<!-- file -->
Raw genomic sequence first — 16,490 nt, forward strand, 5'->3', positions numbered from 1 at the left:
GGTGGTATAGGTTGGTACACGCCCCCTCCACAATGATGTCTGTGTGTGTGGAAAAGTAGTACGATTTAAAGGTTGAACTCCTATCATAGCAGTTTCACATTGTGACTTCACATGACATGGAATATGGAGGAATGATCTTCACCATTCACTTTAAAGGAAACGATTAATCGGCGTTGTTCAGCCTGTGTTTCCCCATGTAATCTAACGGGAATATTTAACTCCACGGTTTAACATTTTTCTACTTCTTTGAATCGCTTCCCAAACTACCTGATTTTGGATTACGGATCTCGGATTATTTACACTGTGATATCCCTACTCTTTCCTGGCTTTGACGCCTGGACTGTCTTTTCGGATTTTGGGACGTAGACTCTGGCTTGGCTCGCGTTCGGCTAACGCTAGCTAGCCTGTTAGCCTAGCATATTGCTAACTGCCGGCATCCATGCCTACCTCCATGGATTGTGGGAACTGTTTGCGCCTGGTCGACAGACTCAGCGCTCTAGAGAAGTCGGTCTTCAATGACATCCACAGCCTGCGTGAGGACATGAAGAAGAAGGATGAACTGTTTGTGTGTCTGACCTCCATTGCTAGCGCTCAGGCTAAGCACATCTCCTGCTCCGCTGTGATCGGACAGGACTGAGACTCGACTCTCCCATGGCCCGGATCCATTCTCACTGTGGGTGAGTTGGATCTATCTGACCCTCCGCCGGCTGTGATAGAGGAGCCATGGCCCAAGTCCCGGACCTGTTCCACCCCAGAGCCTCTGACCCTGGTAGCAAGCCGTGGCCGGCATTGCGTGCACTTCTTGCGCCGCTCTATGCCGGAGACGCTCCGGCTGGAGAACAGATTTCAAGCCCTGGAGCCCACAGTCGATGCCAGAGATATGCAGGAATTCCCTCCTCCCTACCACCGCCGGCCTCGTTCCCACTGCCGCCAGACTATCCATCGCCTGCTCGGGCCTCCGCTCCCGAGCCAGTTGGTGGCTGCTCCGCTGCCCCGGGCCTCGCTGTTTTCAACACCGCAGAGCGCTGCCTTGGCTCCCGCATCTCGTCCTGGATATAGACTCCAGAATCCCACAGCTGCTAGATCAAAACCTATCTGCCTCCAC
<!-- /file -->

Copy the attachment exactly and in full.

Raw genomic sequence first — 16,490 nt, forward strand, 5'->3', positions numbered from 1 at the left:
GGTGGTATAGGTTGGTACACGCCCCCTCCACAATGATGTCTGTGTGTGTGGAAAAGTAGTACGATTTAAAGGTTGAACTCCTATCATAGCAGTTTCACATTGTGACTTCACATGACATGGAATATGGAGGAATGATCTTCACCATTCACTTTAAAGGAAACGATTAATCGGCGTTGTTCAGCCTGTGTTTCCCCATGTAATCTAACGGGAATATTTAACTCCACGGTTTAACATTTTTCTACTTCTTTGAATCGCTTCCCAAACTACCTGATTTTGGATTACGGATCTCGGATTATTTACACTGTGATATCCCTACTCTTTCCTGGCTTTGACGCCTGGACTGTCTTTTCGGATTTTGGGACGTAGACTCTGGCTTGGCTCGCGTTCGGCTAACGCTAGCTAGCCTGTTAGCCTAGCATATTGCTAACTGCCGGCATCCATGCCTACCTCCATGGATTGTGGGAACTGTTTGCGCCTGGTCGACAGACTCAGCGCTCTAGAGAAGTCGGTCTTCAATGACATCCACAGCCTGCGTGAGGACATGAAGAAGAAGGATGAACTGTTTGTGTGTCTGACCTCCATTGCTAGCGCTCAGGCTAAGCACATCTCCTGCTCCGCTGTGATCGGACAGGACTGAGACTCGACTCTCCCATGGCCCGGATCCATTCTCACTGTGGGTGAGTTGGATCTATCTGACCCTCCGCCGGCTGTGATAGAGGAGCCATGGCCCAAGTCCCGGACCTGTTCCACCCCAGAGCCTCTGACCCTGGTAGCAAGCCGTGGCCGGCATTGCGTGCACTTCTTGCGCCGCTCTATGCCGGAGACGCTCCGGCTGGAGAACAGATTTCAAGCCCTGGAGCCCACAGTCGATGCCAGAGATATGCAGGAATTCCCTCCTCCCTACCACCGCCGGCCTCGTTCCCACTGCCGCCAGACTATCCATCGCCTGCTCGGGCCTCCGCTCCCGAGCCAGTTGGTGGCTGCTCCGCTGCCCCGGGCCTCGCTGTTTTCAACACCGCAGAGCGCTGCCTTGGCTCCCGCATCTCGTCCTGGATATAGACTCCAGAATCCCACAGCTGCTAGATCAAAACCTATCTGCCTCCAC